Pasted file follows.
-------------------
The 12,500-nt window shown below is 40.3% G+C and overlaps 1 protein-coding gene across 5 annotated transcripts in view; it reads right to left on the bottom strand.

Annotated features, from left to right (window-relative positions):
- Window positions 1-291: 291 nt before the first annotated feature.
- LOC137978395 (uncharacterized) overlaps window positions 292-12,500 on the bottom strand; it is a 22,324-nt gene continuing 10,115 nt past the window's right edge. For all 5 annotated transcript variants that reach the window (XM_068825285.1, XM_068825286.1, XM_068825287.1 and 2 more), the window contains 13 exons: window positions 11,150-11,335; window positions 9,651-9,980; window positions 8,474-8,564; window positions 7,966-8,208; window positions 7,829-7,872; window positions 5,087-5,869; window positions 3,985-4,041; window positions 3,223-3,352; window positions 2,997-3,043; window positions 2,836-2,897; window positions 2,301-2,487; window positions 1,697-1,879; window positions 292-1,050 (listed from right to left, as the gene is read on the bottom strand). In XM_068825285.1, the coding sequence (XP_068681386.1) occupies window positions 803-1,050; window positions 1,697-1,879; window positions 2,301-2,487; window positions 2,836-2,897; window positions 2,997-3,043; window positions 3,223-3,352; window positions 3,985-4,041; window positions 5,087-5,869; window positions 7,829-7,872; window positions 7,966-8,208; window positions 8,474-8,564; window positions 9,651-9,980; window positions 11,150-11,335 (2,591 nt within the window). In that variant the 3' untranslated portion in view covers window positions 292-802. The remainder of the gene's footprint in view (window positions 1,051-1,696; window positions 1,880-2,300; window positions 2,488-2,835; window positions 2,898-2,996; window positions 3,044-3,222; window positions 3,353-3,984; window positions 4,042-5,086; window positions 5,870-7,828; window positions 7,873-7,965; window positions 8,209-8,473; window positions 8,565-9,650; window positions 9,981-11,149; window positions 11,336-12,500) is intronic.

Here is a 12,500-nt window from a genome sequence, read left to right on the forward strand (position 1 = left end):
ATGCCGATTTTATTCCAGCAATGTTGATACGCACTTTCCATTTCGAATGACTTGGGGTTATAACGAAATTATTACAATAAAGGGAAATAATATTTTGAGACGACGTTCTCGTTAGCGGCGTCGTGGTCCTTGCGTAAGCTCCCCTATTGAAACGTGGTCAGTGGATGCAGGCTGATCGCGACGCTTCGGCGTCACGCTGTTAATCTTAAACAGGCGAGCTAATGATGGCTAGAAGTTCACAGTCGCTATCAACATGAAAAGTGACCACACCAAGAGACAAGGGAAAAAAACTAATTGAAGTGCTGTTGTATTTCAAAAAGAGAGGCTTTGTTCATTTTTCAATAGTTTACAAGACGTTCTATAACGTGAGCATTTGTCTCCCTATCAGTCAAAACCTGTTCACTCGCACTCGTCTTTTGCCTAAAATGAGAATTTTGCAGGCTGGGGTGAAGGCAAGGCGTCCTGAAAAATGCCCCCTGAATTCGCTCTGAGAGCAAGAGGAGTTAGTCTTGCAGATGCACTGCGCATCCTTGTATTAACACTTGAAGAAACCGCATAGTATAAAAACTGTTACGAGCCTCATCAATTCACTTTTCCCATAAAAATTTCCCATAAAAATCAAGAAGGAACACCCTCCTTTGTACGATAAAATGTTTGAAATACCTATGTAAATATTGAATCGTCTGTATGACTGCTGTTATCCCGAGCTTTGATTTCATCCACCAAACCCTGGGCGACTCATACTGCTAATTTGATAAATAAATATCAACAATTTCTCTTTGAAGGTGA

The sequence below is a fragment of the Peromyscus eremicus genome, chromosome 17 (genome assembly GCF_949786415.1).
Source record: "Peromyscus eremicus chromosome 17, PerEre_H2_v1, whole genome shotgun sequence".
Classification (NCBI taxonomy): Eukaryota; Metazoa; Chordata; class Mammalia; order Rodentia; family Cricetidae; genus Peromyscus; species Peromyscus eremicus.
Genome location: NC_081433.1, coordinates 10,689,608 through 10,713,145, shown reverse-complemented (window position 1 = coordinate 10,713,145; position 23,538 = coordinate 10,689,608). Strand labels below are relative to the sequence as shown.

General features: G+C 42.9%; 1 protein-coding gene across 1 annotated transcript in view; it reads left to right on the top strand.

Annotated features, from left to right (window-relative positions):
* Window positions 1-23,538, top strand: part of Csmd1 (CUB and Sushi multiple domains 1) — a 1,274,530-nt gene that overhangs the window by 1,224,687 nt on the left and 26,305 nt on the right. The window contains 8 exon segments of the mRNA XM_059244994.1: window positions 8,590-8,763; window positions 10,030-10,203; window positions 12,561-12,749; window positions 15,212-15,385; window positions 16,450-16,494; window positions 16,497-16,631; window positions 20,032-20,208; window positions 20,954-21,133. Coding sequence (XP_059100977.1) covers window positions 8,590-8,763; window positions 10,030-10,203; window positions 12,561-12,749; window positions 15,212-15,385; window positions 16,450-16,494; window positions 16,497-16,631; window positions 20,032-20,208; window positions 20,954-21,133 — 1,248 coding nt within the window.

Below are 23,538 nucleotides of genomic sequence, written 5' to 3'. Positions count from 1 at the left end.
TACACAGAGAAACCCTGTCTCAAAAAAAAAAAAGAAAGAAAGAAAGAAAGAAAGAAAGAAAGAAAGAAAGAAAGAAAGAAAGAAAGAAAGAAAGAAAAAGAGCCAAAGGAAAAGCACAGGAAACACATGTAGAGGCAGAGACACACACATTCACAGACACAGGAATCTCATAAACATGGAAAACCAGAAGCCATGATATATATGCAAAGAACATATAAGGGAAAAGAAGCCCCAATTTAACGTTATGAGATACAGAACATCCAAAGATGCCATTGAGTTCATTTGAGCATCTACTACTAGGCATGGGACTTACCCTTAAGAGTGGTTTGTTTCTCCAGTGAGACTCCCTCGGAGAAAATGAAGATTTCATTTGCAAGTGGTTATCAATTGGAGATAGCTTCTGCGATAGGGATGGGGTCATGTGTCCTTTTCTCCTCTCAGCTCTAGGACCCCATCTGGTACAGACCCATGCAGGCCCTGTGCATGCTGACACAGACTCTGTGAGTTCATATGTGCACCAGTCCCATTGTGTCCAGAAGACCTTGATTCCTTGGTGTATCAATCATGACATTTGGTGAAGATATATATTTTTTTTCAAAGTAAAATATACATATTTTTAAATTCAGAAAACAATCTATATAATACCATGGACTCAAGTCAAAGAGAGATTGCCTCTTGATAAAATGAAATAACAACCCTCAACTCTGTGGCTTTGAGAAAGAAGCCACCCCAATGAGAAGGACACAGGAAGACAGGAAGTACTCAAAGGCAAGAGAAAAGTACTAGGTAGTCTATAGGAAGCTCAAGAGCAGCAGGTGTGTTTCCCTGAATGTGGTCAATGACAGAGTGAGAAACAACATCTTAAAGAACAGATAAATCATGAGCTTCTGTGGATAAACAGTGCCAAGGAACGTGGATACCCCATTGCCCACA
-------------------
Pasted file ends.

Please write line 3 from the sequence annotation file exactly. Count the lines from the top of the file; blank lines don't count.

- Window positions 1-291: 291 nt before the first annotated feature.